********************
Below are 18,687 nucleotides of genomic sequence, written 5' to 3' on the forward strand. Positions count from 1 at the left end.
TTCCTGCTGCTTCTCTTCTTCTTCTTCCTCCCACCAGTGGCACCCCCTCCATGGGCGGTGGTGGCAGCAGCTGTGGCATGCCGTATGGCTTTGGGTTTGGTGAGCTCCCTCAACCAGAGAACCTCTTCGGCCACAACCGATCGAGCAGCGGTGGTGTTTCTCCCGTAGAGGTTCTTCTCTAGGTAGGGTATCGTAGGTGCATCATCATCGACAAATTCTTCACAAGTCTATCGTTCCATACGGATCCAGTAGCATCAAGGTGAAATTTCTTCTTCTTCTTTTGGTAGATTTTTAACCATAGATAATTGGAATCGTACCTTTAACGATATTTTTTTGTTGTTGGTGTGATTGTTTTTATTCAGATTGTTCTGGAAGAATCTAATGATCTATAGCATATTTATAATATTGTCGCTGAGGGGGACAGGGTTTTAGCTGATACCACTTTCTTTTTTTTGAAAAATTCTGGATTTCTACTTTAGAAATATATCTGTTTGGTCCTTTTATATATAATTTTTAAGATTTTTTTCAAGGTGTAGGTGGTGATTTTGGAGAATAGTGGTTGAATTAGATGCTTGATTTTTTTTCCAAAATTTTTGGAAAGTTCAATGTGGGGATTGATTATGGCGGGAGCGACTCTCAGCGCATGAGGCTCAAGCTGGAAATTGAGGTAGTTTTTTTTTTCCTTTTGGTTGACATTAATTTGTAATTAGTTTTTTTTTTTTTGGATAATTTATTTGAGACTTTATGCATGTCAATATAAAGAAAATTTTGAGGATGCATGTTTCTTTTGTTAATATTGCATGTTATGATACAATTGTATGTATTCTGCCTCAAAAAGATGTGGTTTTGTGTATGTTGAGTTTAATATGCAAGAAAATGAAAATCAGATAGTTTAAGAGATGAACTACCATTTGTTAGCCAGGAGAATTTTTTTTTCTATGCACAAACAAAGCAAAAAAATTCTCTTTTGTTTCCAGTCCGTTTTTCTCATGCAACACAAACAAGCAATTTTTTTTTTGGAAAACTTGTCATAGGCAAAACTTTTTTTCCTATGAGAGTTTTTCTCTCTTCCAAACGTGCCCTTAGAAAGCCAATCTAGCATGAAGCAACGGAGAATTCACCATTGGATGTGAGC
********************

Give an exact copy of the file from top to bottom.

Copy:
Below are 18,687 nucleotides of genomic sequence, written 5' to 3' on the forward strand. Positions count from 1 at the left end.
TTCCTGCTGCTTCTCTTCTTCTTCTTCCTCCCACCAGTGGCACCCCCTCCATGGGCGGTGGTGGCAGCAGCTGTGGCATGCCGTATGGCTTTGGGTTTGGTGAGCTCCCTCAACCAGAGAACCTCTTCGGCCACAACCGATCGAGCAGCGGTGGTGTTTCTCCCGTAGAGGTTCTTCTCTAGGTAGGGTATCGTAGGTGCATCATCATCGACAAATTCTTCACAAGTCTATCGTTCCATACGGATCCAGTAGCATCAAGGTGAAATTTCTTCTTCTTCTTTTGGTAGATTTTTAACCATAGATAATTGGAATCGTACCTTTAACGATATTTTTTTGTTGTTGGTGTGATTGTTTTTATTCAGATTGTTCTGGAAGAATCTAATGATCTATAGCATATTTATAATATTGTCGCTGAGGGGGACAGGGTTTTAGCTGATACCACTTTCTTTTTTTTGAAAAATTCTGGATTTCTACTTTAGAAATATATCTGTTTGGTCCTTTTATATATAATTTTTAAGATTTTTTTCAAGGTGTAGGTGGTGATTTTGGAGAATAGTGGTTGAATTAGATGCTTGATTTTTTTTCCAAAATTTTTGGAAAGTTCAATGTGGGGATTGATTATGGCGGGAGCGACTCTCAGCGCATGAGGCTCAAGCTGGAAATTGAGGTAGTTTTTTTTTTCCTTTTGGTTGACATTAATTTGTAATTAGTTTTTTTTTTTTTGGATAATTTATTTGAGACTTTATGCATGTCAATATAAAGAAAATTTTGAGGATGCATGTTTCTTTTGTTAATATTGCATGTTATGATACAATTGTATGTATTCTGCCTCAAAAAGATGTGGTTTTGTGTATGTTGAGTTTAATATGCAAGAAAATGAAAATCAGATAGTTTAAGAGATGAACTACCATTTGTTAGCCAGGAGAATTTTTTTTTCTATGCACAAACAAAGCAAAAAAATTCTCTTTTGTTTCCAGTCCGTTTTTCTCATGCAACACAAACAAGCAATTTTTTTTTTGGAAAACTTGTCATAGGCAAAACTTTTTTTCCTATGAGAGTTTTTCTCTCTTCCAAACGTGCCCTTAGAAAGCCAATCTAGCATGAAGCAACGGAGAATTCACCATTGGATGTGAGC